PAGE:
[0063] A suitable fiber denier for the functional fibers, can be determined by setting the desired strength based on the application, measuring the strength per denier, and calculating the denier needed to achieve the desired strength. In certain embodiments, the denier of the functional fibers will be different than the denier of the stitching fibers. For example, the functional fibers can have a smaller or larger denier. Similarly, it is envisioned that the material of the functional fibers can be different from the stitching fibers. Similarly, it is contemplated that different denier functional fibers are used across the width of the tape. For example, it may be advantageous to employ higher denier fibers adjacent the tape edges. In some embodiments, the denier is between 150 and 300. In some embodiments, the fibers are composes of many filaments. In some embodiments, the fibers are monofilament.

[0064] Accordingly, the strength of tape products produced according to some embodiments of the present disclosure may be easily tunable. The tape may have a full extension strength of at least 30 pounds, including at least 40 pounds, at least 50 pounds, at least 60 pounds, at least 70 pounds, and at least 80 pounds.

[0065] In some embodiments, the strength improvement is desired in the machine direction and there are no functional fibers in the transverse direction, thereby allowing the substrate to be stretched or pulled in the transverse/cross direction for conformability.

[0066] In some embodiments, the tape is hand-tearable in the machine direction between the functional fibers. This permits a customer to adjust the dimensions of each piece of tape. In some embodiments, the tape is pre-cut or perforated to tear in one of the cross or machine directions at predetermined lengths.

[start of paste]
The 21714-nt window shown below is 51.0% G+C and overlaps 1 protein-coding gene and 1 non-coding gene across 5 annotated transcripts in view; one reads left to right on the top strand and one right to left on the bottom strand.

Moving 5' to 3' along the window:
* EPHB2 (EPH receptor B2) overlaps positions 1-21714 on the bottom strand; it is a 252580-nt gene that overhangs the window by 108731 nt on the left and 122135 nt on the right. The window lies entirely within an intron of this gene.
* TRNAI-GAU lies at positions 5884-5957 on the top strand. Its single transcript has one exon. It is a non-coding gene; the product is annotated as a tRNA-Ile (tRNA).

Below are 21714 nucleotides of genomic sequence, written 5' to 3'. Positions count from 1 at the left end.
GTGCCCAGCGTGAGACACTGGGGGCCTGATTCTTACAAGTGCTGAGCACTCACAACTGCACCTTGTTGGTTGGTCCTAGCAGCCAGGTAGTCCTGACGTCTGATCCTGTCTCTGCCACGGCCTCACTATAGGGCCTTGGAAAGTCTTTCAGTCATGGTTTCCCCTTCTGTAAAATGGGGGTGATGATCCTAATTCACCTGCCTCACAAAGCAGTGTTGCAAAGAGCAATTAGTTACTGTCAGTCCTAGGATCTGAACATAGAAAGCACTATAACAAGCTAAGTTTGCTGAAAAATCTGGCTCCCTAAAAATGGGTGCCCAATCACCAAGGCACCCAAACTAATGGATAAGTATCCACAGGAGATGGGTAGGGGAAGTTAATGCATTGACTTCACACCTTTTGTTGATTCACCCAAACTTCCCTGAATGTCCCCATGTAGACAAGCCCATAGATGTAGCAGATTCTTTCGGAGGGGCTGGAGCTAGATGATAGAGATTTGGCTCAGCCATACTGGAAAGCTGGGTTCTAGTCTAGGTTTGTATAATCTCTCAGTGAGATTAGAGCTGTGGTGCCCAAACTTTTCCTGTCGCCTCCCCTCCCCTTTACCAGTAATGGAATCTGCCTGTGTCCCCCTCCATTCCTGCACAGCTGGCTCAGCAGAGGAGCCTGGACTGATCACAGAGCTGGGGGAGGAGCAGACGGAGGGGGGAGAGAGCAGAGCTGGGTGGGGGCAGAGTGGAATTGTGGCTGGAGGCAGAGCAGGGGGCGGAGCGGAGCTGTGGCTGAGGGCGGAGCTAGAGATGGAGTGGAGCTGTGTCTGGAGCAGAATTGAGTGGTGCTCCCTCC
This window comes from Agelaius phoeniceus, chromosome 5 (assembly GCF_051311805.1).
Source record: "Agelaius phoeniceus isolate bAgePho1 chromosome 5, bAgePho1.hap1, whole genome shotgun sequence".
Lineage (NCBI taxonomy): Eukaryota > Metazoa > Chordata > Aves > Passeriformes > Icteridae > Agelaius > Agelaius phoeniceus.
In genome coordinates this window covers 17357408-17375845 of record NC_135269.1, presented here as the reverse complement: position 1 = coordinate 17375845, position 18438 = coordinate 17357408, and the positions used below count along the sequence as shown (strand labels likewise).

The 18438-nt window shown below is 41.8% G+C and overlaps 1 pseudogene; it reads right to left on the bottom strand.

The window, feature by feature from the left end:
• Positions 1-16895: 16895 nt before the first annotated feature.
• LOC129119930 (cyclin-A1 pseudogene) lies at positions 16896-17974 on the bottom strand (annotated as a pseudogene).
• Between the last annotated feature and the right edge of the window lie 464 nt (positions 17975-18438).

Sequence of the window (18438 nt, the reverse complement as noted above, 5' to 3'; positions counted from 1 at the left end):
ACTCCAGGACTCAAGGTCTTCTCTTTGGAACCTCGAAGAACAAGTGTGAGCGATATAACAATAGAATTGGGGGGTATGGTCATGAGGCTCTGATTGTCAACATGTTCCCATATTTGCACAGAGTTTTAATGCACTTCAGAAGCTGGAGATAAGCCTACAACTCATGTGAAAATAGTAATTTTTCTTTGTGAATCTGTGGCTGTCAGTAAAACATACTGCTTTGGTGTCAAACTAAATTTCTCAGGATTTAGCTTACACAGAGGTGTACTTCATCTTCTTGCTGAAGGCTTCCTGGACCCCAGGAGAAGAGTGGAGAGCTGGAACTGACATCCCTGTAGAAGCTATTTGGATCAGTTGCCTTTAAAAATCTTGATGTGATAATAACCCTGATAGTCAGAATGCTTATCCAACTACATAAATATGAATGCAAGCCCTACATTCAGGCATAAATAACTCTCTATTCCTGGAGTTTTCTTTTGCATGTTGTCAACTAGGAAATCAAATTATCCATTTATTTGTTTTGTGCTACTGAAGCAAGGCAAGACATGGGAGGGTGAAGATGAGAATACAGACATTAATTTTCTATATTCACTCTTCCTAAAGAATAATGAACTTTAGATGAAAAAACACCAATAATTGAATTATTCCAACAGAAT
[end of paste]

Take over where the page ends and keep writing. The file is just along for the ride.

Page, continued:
[0067] FIG. 3 is a top or bottom view of a stitch-bonded surface 335 in accordance with selected embodiments of the present disclosure. The arrows designate the machine (or long axis) direction 340 and the transverse or cross (or short axis) direction 350. A plurality of functional fibers 337 are secured to the surface via stitching fibers 339. The stitching fibers 339 generally cross over (back and forth) the functional fibers 337 to secure the functional fibers 337 to the surface. The surface 335 may represent one or more of the top surface 112, 212 of the substrate layer 110, 210; the bottom surface 114, 214 of the substrate layer 110, 210; the top surface 122 of the carrier layer 120; and the bottom surface 124 of the carrier layer 120 as illustrated in FIGS. 1 and 2.

[0068] The functional fibers and optionally the stitching fibers may be visible through one or both of the adhesive and/or the substrate layer. The substrate layer and the functional fibers can be of different colors. The substrate layer can be transparent and the functional fibers can be colored. The stitching fibers can be of a different color than the functional fibers. The stitching fibers can be visible on the top surface of the tape when it is applied to an object. The substrate and the stitching fibers can be contrasting colors of almost any combination.

[0069] The functional fibers may be visible through the adhesive and/or the substrate layer and provide some distinctive visual attribute. The stitching fibers may be visible through the adhesive and/or the substrate layer and provide some distinctive visual attribute. In some embodiments, the combination of functional fibers and stitching fibers provide a desired aesthetic appearance (e.g., a desired color scheme or a design indicative of the extreme functionality, strength, elasticity, and/or other properties of the tape). The stitching fibers may impart a surface character that will be discernible by touch. The functional fibers may impart a tactile feel running in the machine direction or other direction in which functional properties (e.g., strength) are desired.

[0070] In some embodiments, the functional fibers can be the stitching fibers. In embodiments wherein the functional fibers are stitched to the carrier layer, the carrier layer may impart a slight body to the tape. [0071] In some embodiments, elastic (e.g., spandex) fibers can be enclosed in a sheath of other functional fibers (e.g., structural fibers). Once elongated, the sheath provides tensile strength at the fullest extension. In other embodiments, other functional fibers (e.g., structural fibers) can be enclosed in a sheath of elastic fibers.

[0072] The maximum elongation may be from about 20% to about 50%, including from about 25% to about 40%, and from about 30% to about 35%.